The Reason Cheesecake Isn't Technically Cake

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Most fans might think of cheesecake as a uniquely American dessert, but the sweet treat beloved by millions actually predates the founding of the United States by a few millennia, all the way back to ancient Greece. Chefs then crafted it by combining fresh cheese with flour and honey, then pounding that mixture flat before cooking it on clay cookware, per New York cheesecake brand Junior's. Credit for the first-ever cheesecake recipe, however, goes to Greek writer Athenaeus, who jotted down a record in 230 A.D. — even though the dessert had already been around for centuries (via

Changes to this recipe were made after the Romans conquered Greece — including the addition of crumbled cheese and eggs and the use of pastry to contain the filling. And when the Romans grew their empire across Europe, they introduced their cheesecake to the cultures they interacted with, resulting in each region adapting it to create a local version.

Cheesecake didn't take on the form as we know it today until the 18th century, as seen in Martha Washington's cookbook from that time period, which features cheesecake recipes flavored with rosewater, spices, and currants. By the 19th century, other flavors such as lemon and vanilla were introduced, and by the early 20th century, the idea of using cream cheese or Neufchatel — one type of unique cheese you need to try at least once in your lifetime – came up in recipes for "cream cheese pie" and "cream cheese cake."

Different ways of preparing cheesecake

Since cheesecake recipes didn't remained static, it should come as no surprise that there are many varieties of cheesecake today. For example, Lacademie lists thirteen different types of the dessert, including New York-style cheesecake, a dense version that gains extra heft with the addition of heavy cream, eggs, sugar, and a lot of cream cheese; the lighter classic rendition; no-bake cheesecake; the airy Japanese "cotton" cheesecake; and vegan cheesecake, often made from silken tofu or cashew nuts and coconut milk.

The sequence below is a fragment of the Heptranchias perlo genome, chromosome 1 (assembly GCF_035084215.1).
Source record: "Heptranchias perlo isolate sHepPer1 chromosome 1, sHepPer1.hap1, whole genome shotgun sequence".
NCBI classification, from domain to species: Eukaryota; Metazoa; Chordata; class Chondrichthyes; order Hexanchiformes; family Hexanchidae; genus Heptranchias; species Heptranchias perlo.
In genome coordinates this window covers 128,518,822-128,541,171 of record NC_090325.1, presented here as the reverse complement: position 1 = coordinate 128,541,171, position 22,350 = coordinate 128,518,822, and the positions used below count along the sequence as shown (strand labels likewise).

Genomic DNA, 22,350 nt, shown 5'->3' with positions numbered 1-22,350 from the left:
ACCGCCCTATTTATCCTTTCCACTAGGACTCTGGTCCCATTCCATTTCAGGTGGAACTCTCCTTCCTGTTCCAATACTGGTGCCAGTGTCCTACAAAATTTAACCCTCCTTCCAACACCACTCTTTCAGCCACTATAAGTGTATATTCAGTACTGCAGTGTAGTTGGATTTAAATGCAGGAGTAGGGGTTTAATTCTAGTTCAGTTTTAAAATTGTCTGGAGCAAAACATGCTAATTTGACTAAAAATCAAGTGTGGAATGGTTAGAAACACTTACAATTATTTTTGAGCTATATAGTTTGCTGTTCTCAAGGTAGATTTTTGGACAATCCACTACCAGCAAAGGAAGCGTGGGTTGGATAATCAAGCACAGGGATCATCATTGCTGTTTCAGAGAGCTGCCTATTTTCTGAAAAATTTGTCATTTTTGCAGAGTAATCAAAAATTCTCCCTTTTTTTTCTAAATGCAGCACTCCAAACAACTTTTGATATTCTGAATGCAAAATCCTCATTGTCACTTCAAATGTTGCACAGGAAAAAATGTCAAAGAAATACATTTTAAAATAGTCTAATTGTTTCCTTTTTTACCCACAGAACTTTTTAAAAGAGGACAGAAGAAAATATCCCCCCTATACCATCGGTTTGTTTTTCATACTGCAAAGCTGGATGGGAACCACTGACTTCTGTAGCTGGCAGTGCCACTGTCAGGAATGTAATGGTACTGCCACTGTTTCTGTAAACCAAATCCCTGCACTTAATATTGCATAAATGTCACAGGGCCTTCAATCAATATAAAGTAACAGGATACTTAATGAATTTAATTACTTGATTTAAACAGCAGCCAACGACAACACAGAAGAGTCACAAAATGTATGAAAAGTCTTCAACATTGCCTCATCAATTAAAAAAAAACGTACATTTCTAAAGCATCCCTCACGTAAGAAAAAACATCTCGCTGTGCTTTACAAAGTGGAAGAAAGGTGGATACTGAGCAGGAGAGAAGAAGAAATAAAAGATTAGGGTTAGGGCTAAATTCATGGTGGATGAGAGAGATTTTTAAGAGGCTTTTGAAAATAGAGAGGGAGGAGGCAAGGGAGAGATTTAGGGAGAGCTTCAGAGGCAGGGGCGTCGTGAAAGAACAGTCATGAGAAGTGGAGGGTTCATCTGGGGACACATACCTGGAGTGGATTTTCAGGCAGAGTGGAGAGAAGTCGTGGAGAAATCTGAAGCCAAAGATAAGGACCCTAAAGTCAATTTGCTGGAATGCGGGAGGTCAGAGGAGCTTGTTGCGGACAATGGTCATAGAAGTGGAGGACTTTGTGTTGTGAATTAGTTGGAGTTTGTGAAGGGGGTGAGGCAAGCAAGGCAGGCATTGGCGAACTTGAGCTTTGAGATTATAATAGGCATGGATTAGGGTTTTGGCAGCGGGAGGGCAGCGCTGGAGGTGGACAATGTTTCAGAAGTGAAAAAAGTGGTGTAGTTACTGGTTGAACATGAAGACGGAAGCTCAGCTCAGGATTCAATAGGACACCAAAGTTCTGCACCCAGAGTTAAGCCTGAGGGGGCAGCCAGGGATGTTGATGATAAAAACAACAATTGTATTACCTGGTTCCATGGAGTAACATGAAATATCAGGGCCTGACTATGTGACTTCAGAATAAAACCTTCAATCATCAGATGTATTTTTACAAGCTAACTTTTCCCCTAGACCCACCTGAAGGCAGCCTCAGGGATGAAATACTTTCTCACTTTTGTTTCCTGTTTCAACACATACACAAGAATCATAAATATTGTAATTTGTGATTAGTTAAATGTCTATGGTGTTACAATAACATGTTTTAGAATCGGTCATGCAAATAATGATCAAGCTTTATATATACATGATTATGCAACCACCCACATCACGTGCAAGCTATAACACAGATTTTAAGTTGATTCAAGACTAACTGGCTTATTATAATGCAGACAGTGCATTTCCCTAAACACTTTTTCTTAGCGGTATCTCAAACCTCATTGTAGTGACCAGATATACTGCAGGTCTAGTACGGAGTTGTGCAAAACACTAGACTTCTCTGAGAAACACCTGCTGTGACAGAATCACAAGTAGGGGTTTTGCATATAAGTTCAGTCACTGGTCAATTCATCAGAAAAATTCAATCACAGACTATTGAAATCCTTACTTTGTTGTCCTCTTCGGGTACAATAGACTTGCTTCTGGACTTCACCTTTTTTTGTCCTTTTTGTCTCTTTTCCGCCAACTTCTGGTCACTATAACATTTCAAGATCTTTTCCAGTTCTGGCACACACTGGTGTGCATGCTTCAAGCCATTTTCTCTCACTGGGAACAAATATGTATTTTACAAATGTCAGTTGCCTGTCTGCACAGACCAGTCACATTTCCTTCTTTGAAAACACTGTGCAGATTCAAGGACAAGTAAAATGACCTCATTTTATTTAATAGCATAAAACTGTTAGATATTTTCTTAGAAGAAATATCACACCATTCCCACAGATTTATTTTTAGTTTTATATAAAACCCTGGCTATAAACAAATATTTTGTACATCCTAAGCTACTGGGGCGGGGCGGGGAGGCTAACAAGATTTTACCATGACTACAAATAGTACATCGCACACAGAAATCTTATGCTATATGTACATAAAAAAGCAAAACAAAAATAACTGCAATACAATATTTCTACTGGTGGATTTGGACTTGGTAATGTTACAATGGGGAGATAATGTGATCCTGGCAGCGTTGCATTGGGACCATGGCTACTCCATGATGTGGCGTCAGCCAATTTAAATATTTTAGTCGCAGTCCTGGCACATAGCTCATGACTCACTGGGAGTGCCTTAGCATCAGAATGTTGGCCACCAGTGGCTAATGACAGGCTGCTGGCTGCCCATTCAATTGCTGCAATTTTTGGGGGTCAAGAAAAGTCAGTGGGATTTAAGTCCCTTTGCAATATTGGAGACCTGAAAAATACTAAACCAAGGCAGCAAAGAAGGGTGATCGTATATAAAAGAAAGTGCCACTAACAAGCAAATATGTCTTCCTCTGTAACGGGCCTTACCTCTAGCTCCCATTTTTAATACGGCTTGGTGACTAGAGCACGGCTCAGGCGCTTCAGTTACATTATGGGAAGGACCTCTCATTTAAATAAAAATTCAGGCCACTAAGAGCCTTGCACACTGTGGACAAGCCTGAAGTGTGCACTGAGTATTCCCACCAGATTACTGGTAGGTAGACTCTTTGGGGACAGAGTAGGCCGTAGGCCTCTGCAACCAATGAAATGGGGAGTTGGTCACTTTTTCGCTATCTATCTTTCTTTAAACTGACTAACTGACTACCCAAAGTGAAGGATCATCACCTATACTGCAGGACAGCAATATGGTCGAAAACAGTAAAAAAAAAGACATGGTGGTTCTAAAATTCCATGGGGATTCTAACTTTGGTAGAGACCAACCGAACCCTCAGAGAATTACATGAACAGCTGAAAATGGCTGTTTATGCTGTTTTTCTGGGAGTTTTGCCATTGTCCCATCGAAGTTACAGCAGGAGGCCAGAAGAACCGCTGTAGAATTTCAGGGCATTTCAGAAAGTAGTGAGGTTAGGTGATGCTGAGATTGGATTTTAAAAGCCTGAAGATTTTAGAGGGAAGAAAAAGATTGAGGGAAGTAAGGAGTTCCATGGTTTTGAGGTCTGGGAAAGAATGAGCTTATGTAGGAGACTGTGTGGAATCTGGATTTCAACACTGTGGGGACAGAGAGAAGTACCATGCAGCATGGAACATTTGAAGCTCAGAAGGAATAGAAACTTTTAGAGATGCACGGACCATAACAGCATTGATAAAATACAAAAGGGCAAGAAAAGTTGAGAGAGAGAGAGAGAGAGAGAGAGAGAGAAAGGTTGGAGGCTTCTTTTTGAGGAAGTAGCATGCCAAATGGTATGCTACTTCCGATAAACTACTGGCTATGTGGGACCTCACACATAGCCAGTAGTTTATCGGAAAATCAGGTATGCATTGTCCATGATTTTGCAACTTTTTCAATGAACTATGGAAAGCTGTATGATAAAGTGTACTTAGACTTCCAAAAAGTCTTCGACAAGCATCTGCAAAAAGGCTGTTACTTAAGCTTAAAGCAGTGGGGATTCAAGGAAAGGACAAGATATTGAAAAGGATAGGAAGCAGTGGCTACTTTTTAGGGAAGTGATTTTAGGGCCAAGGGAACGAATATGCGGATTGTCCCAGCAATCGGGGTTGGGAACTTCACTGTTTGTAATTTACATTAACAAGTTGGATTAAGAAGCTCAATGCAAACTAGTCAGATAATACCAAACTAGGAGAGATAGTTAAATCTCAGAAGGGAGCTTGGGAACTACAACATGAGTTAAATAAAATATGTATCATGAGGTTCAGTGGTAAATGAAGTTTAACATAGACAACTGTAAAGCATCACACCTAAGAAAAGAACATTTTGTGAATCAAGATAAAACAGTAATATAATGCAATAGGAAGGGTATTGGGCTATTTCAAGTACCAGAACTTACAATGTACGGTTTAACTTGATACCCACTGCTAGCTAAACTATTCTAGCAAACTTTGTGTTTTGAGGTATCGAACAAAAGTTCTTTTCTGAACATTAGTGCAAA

That's not all. Chicago also has its own style of the dessert that's fluffy and has a shortbread crust. Russian cheesecake — called vatrushka — comes in the form of ring-shaped pierogi. Plus, there's the distinctive Basque cheesecake with its burnt top layer, the Italian ricotta-based cheesecake, and other European cheesecakes. The Germans make theirs with quark or sour cream –  known to be two of the best substitutes for ricotta; the Swedish use a mixture of rennet, warm milk, and flour for their version; and the Austrians like putting two sponge cakes together with quark in the middle for their take on cheesecake.

Though cheesecake comes in many forms and flavors, one thing remains the same across all varieties: It isn't cake.

Why cheesecake is not considered a cake

Cheesecake's status as "not cake" comes down to the technical definition of cake as set by culinary experts like Harold McGee. In his book "On Food and Cooking," McGee defines cake as a dessert that typically contains four main ingredients — flour, eggs, sugar, and butter (or alternatives such as shortening) — and involves leavening, as seen in traditional ones like the English pound cake. 

More recently, celebrity chef Alton Brown reignited discussions that cheesecake is not cake by tweeting in 2020: "Let me put this to rest: cheesecake is pie." He later added: "Cheesecake is in fact a custard pie. Don't bother replying in the negative. Just adjust your world view and move on with life" (via Twitter).

No matter how it is prepared and served, cheesecake will never be cake because, as Junior's points out, the dessert — with its composition of soft cheese, eggs, and sugar — will always be a baked custard.